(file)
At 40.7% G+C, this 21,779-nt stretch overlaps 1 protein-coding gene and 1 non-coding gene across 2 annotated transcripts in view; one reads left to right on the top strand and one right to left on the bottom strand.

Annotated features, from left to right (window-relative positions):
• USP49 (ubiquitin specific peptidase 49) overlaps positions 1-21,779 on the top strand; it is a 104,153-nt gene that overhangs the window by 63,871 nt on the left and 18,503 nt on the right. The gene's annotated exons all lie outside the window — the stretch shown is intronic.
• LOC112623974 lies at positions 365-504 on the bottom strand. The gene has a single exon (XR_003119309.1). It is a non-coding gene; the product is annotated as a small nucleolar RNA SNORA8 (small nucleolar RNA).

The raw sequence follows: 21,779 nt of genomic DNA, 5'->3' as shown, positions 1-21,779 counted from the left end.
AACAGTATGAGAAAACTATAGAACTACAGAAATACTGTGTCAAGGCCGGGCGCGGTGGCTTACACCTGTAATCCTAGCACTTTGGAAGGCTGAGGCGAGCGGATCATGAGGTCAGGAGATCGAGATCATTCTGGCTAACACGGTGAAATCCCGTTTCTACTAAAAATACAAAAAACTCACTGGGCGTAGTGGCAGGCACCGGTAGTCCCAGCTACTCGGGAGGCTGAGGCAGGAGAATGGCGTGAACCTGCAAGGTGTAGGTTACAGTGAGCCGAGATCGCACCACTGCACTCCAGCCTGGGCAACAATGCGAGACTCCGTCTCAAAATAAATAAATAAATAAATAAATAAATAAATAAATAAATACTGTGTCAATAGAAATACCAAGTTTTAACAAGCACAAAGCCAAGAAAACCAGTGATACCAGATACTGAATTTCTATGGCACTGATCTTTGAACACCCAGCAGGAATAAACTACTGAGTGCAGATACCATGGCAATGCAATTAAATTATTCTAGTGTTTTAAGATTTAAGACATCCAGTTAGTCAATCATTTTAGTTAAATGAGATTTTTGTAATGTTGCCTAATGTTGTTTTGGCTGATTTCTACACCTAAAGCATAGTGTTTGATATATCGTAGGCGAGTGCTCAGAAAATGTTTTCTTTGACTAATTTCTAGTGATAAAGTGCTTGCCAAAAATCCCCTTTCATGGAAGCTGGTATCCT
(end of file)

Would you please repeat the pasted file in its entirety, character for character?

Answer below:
At 40.7% G+C, this 21,779-nt stretch overlaps 1 protein-coding gene and 1 non-coding gene across 2 annotated transcripts in view; one reads left to right on the top strand and one right to left on the bottom strand.

Annotated features, from left to right (window-relative positions):
• USP49 (ubiquitin specific peptidase 49) overlaps positions 1-21,779 on the top strand; it is a 104,153-nt gene that overhangs the window by 63,871 nt on the left and 18,503 nt on the right. The gene's annotated exons all lie outside the window — the stretch shown is intronic.
• LOC112623974 lies at positions 365-504 on the bottom strand. The gene has a single exon (XR_003119309.1). It is a non-coding gene; the product is annotated as a small nucleolar RNA SNORA8 (small nucleolar RNA).

The raw sequence follows: 21,779 nt of genomic DNA, 5'->3' as shown, positions 1-21,779 counted from the left end.
AACAGTATGAGAAAACTATAGAACTACAGAAATACTGTGTCAAGGCCGGGCGCGGTGGCTTACACCTGTAATCCTAGCACTTTGGAAGGCTGAGGCGAGCGGATCATGAGGTCAGGAGATCGAGATCATTCTGGCTAACACGGTGAAATCCCGTTTCTACTAAAAATACAAAAAACTCACTGGGCGTAGTGGCAGGCACCGGTAGTCCCAGCTACTCGGGAGGCTGAGGCAGGAGAATGGCGTGAACCTGCAAGGTGTAGGTTACAGTGAGCCGAGATCGCACCACTGCACTCCAGCCTGGGCAACAATGCGAGACTCCGTCTCAAAATAAATAAATAAATAAATAAATAAATAAATAAATAAATACTGTGTCAATAGAAATACCAAGTTTTAACAAGCACAAAGCCAAGAAAACCAGTGATACCAGATACTGAATTTCTATGGCACTGATCTTTGAACACCCAGCAGGAATAAACTACTGAGTGCAGATACCATGGCAATGCAATTAAATTATTCTAGTGTTTTAAGATTTAAGACATCCAGTTAGTCAATCATTTTAGTTAAATGAGATTTTTGTAATGTTGCCTAATGTTGTTTTGGCTGATTTCTACACCTAAAGCATAGTGTTTGATATATCGTAGGCGAGTGCTCAGAAAATGTTTTCTTTGACTAATTTCTAGTGATAAAGTGCTTGCCAAAAATCCCCTTTCATGGAAGCTGGTATCCT